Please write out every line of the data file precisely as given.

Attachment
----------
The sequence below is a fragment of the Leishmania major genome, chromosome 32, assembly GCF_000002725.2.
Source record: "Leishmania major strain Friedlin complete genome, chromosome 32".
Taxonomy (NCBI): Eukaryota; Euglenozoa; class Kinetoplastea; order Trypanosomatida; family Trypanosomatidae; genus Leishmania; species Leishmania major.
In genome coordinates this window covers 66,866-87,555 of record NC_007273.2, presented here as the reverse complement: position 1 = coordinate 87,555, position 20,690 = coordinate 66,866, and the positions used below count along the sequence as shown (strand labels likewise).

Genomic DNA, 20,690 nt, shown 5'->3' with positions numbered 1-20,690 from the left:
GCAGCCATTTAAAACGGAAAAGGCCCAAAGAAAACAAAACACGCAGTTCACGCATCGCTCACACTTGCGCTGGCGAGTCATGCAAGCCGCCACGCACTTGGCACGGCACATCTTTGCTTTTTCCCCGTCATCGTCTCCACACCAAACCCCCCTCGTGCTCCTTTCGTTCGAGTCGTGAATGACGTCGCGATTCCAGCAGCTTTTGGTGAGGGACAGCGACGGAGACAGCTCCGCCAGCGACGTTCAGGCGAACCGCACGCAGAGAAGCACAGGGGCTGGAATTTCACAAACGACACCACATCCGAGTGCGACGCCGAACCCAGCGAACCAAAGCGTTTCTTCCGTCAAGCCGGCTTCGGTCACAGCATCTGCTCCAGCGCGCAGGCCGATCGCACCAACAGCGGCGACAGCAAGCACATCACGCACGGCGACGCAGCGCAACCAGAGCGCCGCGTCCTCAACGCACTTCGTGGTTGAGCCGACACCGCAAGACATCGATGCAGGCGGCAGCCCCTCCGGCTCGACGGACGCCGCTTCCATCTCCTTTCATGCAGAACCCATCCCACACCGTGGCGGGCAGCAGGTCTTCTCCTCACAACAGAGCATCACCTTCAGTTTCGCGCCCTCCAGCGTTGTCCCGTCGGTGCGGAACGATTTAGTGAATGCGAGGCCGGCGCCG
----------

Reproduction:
The sequence below is a fragment of the Leishmania major genome, chromosome 32, assembly GCF_000002725.2.
Source record: "Leishmania major strain Friedlin complete genome, chromosome 32".
Taxonomy (NCBI): Eukaryota; Euglenozoa; class Kinetoplastea; order Trypanosomatida; family Trypanosomatidae; genus Leishmania; species Leishmania major.
In genome coordinates this window covers 66,866-87,555 of record NC_007273.2, presented here as the reverse complement: position 1 = coordinate 87,555, position 20,690 = coordinate 66,866, and the positions used below count along the sequence as shown (strand labels likewise).

Genomic DNA, 20,690 nt, shown 5'->3' with positions numbered 1-20,690 from the left:
GCAGCCATTTAAAACGGAAAAGGCCCAAAGAAAACAAAACACGCAGTTCACGCATCGCTCACACTTGCGCTGGCGAGTCATGCAAGCCGCCACGCACTTGGCACGGCACATCTTTGCTTTTTCCCCGTCATCGTCTCCACACCAAACCCCCCTCGTGCTCCTTTCGTTCGAGTCGTGAATGACGTCGCGATTCCAGCAGCTTTTGGTGAGGGACAGCGACGGAGACAGCTCCGCCAGCGACGTTCAGGCGAACCGCACGCAGAGAAGCACAGGGGCTGGAATTTCACAAACGACACCACATCCGAGTGCGACGCCGAACCCAGCGAACCAAAGCGTTTCTTCCGTCAAGCCGGCTTCGGTCACAGCATCTGCTCCAGCGCGCAGGCCGATCGCACCAACAGCGGCGACAGCAAGCACATCACGCACGGCGACGCAGCGCAACCAGAGCGCCGCGTCCTCAACGCACTTCGTGGTTGAGCCGACACCGCAAGACATCGATGCAGGCGGCAGCCCCTCCGGCTCGACGGACGCCGCTTCCATCTCCTTTCATGCAGAACCCATCCCACACCGTGGCGGGCAGCAGGTCTTCTCCTCACAACAGAGCATCACCTTCAGTTTCGCGCCCTCCAGCGTTGTCCCGTCGGTGCGGAACGATTTAGTGAATGCGAGGCCGGCGCCG